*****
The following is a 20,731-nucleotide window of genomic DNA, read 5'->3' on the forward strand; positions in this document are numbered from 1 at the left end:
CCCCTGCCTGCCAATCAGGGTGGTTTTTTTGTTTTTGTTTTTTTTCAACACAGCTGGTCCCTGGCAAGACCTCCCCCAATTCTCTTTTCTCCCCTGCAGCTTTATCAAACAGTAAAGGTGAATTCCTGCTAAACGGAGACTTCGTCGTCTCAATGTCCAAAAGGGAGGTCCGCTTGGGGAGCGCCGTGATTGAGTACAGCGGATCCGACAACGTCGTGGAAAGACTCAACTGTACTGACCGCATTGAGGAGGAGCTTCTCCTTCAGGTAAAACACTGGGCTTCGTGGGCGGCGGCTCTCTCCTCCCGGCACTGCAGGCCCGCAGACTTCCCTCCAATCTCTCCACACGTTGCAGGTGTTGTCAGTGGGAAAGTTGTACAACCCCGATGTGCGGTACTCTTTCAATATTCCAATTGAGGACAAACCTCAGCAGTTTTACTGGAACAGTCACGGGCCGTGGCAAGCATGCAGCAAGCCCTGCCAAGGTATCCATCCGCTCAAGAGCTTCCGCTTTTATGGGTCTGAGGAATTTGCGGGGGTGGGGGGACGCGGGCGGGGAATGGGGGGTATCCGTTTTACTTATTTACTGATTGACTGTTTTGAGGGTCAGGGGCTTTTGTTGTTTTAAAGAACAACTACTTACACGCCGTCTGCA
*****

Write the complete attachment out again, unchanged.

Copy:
The following is a 20,731-nucleotide window of genomic DNA, read 5'->3' on the forward strand; positions in this document are numbered from 1 at the left end:
CCCCTGCCTGCCAATCAGGGTGGTTTTTTTGTTTTTGTTTTTTTTCAACACAGCTGGTCCCTGGCAAGACCTCCCCCAATTCTCTTTTCTCCCCTGCAGCTTTATCAAACAGTAAAGGTGAATTCCTGCTAAACGGAGACTTCGTCGTCTCAATGTCCAAAAGGGAGGTCCGCTTGGGGAGCGCCGTGATTGAGTACAGCGGATCCGACAACGTCGTGGAAAGACTCAACTGTACTGACCGCATTGAGGAGGAGCTTCTCCTTCAGGTAAAACACTGGGCTTCGTGGGCGGCGGCTCTCTCCTCCCGGCACTGCAGGCCCGCAGACTTCCCTCCAATCTCTCCACACGTTGCAGGTGTTGTCAGTGGGAAAGTTGTACAACCCCGATGTGCGGTACTCTTTCAATATTCCAATTGAGGACAAACCTCAGCAGTTTTACTGGAACAGTCACGGGCCGTGGCAAGCATGCAGCAAGCCCTGCCAAGGTATCCATCCGCTCAAGAGCTTCCGCTTTTATGGGTCTGAGGAATTTGCGGGGGTGGGGGGACGCGGGCGGGGAATGGGGGGTATCCGTTTTACTTATTTACTGATTGACTGTTTTGAGGGTCAGGGGCTTTTGTTGTTTTAAAGAACAACTACTTACACGCCGTCTGCA